Here on the farm, we've had over a foot of snow, maybe even 2 feet, fall since the beginning of the year. Add bitterly cold temperatures, frozen ground which later gives way to mud if in fact the temperature rises above 32 degrees, and shorter daylight hours are enough alone to drive an average person crazy. NOW consider having to take care of animals in that kind of weather - breaking ice in water troughs, carrying buckets, constantly offering hay to keep those animals warm, and normal chores taking twice as long to finish. Ready to go insane yet?
So if you're like me and trying to fight the winter blues, here are a few things to focus on until Spring finally arrives (33 days, 9 hours, 38 minutes...but who's counting?)
- Look for the hidden beauty amongst what winter leaves behind.
There's nothing more pure and beautiful than a field freshly covered in snow. Do yourself (and your horse) a favor, and assuming the conditions are safe, turn them out and let them play. I love capturing photos of our horses on the winter landscape. It's one of the few ways I can stop and remind myself to enjoy the cold and seemingly dreadful colder weather.
- On bad weather days, plan out your horse activities and goals for the year.
There's nothing more motivating than planning out upcoming shows, trail rides, or competitions. I'm a goal-setting, planner-type person. I like to have everything lined out and on the books so I can see what I'm working towards. This not only helps me stay focused, but also gives me something to look forward to.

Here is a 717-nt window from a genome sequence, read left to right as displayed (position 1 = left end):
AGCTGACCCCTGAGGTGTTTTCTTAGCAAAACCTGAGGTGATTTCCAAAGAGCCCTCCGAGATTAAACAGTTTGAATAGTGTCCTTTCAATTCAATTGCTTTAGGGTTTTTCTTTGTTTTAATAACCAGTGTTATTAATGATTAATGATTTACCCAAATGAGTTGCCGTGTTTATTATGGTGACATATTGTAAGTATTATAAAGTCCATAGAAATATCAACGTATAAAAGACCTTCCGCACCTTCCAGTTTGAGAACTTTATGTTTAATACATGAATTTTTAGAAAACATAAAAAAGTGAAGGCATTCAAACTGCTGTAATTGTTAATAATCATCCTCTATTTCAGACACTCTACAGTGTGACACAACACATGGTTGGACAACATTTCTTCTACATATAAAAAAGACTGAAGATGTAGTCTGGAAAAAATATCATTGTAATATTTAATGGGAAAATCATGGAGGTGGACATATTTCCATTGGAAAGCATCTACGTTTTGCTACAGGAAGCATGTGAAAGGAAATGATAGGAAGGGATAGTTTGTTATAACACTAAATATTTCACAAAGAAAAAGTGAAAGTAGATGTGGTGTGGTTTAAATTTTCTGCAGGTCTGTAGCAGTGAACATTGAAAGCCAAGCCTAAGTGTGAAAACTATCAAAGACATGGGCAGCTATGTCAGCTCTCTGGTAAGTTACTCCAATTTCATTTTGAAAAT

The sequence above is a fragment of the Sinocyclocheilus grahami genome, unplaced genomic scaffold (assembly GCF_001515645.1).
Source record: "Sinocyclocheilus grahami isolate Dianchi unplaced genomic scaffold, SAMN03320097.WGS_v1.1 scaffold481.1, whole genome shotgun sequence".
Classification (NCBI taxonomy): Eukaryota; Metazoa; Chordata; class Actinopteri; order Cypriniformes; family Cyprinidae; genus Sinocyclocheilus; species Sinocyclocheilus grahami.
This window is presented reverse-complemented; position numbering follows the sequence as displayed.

- Reconnect with your horse.
Get your gelding out of the barn and go for a walk. Groom your mare. Take a goofy selfie. Heck, even something as simple as looking into their eyes and and just watching them "be" can be rewarding. (Note: I'd avoid doing this with the younger, rowdier ones. They tend to not be as peaceful and sane as the older ones.) Do something that reminds you why you have a passion for horses in the first place. Then go to the calendar and mark off the days left until spring arrives. :)
- Revisit your favorite moments from the previous year.
You know those pictures you captured during your week-long trail ride last summer? Or the candid photos taken at the horse show with your friends? Dig through your photo archives, print them off, and put them in a scrapbook or photo book.
- Don't take on the winter struggles on your own. Connect with other horse owners who are fighting the same winter battles you are.
Chances are, we're all fighting the same problems, but each of us have a different approach or solutions for those problems. Talk to other horse owners. Find out how they make things more manageable on the farm during winter, and share your frustrations. If anything, just ranting about the problem will help release some tension.